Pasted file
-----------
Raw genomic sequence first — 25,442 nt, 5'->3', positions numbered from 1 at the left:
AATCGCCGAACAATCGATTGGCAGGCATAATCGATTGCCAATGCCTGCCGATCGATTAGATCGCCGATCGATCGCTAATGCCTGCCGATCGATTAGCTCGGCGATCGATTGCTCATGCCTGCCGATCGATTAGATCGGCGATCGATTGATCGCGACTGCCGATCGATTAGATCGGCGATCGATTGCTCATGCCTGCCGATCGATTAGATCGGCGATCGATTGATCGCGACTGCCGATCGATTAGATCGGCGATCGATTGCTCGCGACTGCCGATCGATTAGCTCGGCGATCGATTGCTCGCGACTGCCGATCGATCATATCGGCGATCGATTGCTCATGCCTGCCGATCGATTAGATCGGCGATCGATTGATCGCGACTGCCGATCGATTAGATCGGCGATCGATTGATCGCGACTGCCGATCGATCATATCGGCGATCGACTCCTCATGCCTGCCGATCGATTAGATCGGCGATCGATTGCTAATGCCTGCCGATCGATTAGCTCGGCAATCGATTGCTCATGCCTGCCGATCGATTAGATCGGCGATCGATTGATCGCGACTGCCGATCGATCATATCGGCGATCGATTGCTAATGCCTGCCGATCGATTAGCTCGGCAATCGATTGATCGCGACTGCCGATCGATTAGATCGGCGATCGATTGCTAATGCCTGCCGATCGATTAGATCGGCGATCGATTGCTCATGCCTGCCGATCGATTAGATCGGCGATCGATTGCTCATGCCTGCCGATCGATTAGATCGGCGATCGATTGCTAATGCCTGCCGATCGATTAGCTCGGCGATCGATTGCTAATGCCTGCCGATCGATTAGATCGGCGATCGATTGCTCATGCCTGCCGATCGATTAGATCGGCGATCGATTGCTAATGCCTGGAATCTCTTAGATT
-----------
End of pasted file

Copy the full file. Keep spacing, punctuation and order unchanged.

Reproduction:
Raw genomic sequence first — 25,442 nt, 5'->3', positions numbered from 1 at the left:
AATCGCCGAACAATCGATTGGCAGGCATAATCGATTGCCAATGCCTGCCGATCGATTAGATCGCCGATCGATCGCTAATGCCTGCCGATCGATTAGCTCGGCGATCGATTGCTCATGCCTGCCGATCGATTAGATCGGCGATCGATTGATCGCGACTGCCGATCGATTAGATCGGCGATCGATTGCTCATGCCTGCCGATCGATTAGATCGGCGATCGATTGATCGCGACTGCCGATCGATTAGATCGGCGATCGATTGCTCGCGACTGCCGATCGATTAGCTCGGCGATCGATTGCTCGCGACTGCCGATCGATCATATCGGCGATCGATTGCTCATGCCTGCCGATCGATTAGATCGGCGATCGATTGATCGCGACTGCCGATCGATTAGATCGGCGATCGATTGATCGCGACTGCCGATCGATCATATCGGCGATCGACTCCTCATGCCTGCCGATCGATTAGATCGGCGATCGATTGCTAATGCCTGCCGATCGATTAGCTCGGCAATCGATTGCTCATGCCTGCCGATCGATTAGATCGGCGATCGATTGATCGCGACTGCCGATCGATCATATCGGCGATCGATTGCTAATGCCTGCCGATCGATTAGCTCGGCAATCGATTGATCGCGACTGCCGATCGATTAGATCGGCGATCGATTGCTAATGCCTGCCGATCGATTAGATCGGCGATCGATTGCTCATGCCTGCCGATCGATTAGATCGGCGATCGATTGCTCATGCCTGCCGATCGATTAGATCGGCGATCGATTGCTAATGCCTGCCGATCGATTAGCTCGGCGATCGATTGCTAATGCCTGCCGATCGATTAGATCGGCGATCGATTGCTCATGCCTGCCGATCGATTAGATCGGCGATCGATTGCTAATGCCTGGAATCTCTTAGATT